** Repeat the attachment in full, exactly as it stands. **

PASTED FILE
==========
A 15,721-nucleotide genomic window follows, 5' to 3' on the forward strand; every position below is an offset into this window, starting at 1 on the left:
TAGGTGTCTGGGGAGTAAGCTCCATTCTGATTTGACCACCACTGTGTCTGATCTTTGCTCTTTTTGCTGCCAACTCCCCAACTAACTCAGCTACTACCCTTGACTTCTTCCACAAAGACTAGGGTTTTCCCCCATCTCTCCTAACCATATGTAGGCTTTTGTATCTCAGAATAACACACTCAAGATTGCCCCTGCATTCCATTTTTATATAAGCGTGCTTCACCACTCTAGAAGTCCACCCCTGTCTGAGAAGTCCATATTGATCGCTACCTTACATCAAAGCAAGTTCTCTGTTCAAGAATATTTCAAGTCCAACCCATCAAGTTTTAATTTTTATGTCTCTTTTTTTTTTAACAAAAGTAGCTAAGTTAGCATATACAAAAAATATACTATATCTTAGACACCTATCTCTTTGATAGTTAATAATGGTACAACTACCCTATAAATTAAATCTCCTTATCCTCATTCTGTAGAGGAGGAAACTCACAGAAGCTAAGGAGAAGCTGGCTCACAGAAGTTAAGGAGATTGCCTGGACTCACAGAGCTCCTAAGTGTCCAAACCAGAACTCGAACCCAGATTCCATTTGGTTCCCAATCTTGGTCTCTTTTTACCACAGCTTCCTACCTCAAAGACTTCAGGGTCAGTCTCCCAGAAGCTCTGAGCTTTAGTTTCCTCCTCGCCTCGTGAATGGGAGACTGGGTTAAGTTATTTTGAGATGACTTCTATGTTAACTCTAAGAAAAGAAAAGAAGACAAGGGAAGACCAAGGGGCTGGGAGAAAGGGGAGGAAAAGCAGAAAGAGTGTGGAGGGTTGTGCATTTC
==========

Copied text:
A 15,721-nucleotide genomic window follows, 5' to 3' on the forward strand; every position below is an offset into this window, starting at 1 on the left:
TAGGTGTCTGGGGAGTAAGCTCCATTCTGATTTGACCACCACTGTGTCTGATCTTTGCTCTTTTTGCTGCCAACTCCCCAACTAACTCAGCTACTACCCTTGACTTCTTCCACAAAGACTAGGGTTTTCCCCCATCTCTCCTAACCATATGTAGGCTTTTGTATCTCAGAATAACACACTCAAGATTGCCCCTGCATTCCATTTTTATATAAGCGTGCTTCACCACTCTAGAAGTCCACCCCTGTCTGAGAAGTCCATATTGATCGCTACCTTACATCAAAGCAAGTTCTCTGTTCAAGAATATTTCAAGTCCAACCCATCAAGTTTTAATTTTTATGTCTCTTTTTTTTTTAACAAAAGTAGCTAAGTTAGCATATACAAAAAATATACTATATCTTAGACACCTATCTCTTTGATAGTTAATAATGGTACAACTACCCTATAAATTAAATCTCCTTATCCTCATTCTGTAGAGGAGGAAACTCACAGAAGCTAAGGAGAAGCTGGCTCACAGAAGTTAAGGAGATTGCCTGGACTCACAGAGCTCCTAAGTGTCCAAACCAGAACTCGAACCCAGATTCCATTTGGTTCCCAATCTTGGTCTCTTTTTACCACAGCTTCCTACCTCAAAGACTTCAGGGTCAGTCTCCCAGAAGCTCTGAGCTTTAGTTTCCTCCTCGCCTCGTGAATGGGAGACTGGGTTAAGTTATTTTGAGATGACTTCTATGTTAACTCTAAGAAAAGAAAAGAAGACAAGGGAAGACCAAGGGGCTGGGAGAAAGGGGAGGAAAAGCAGAAAGAGTGTGGAGGGTTGTGCATTTC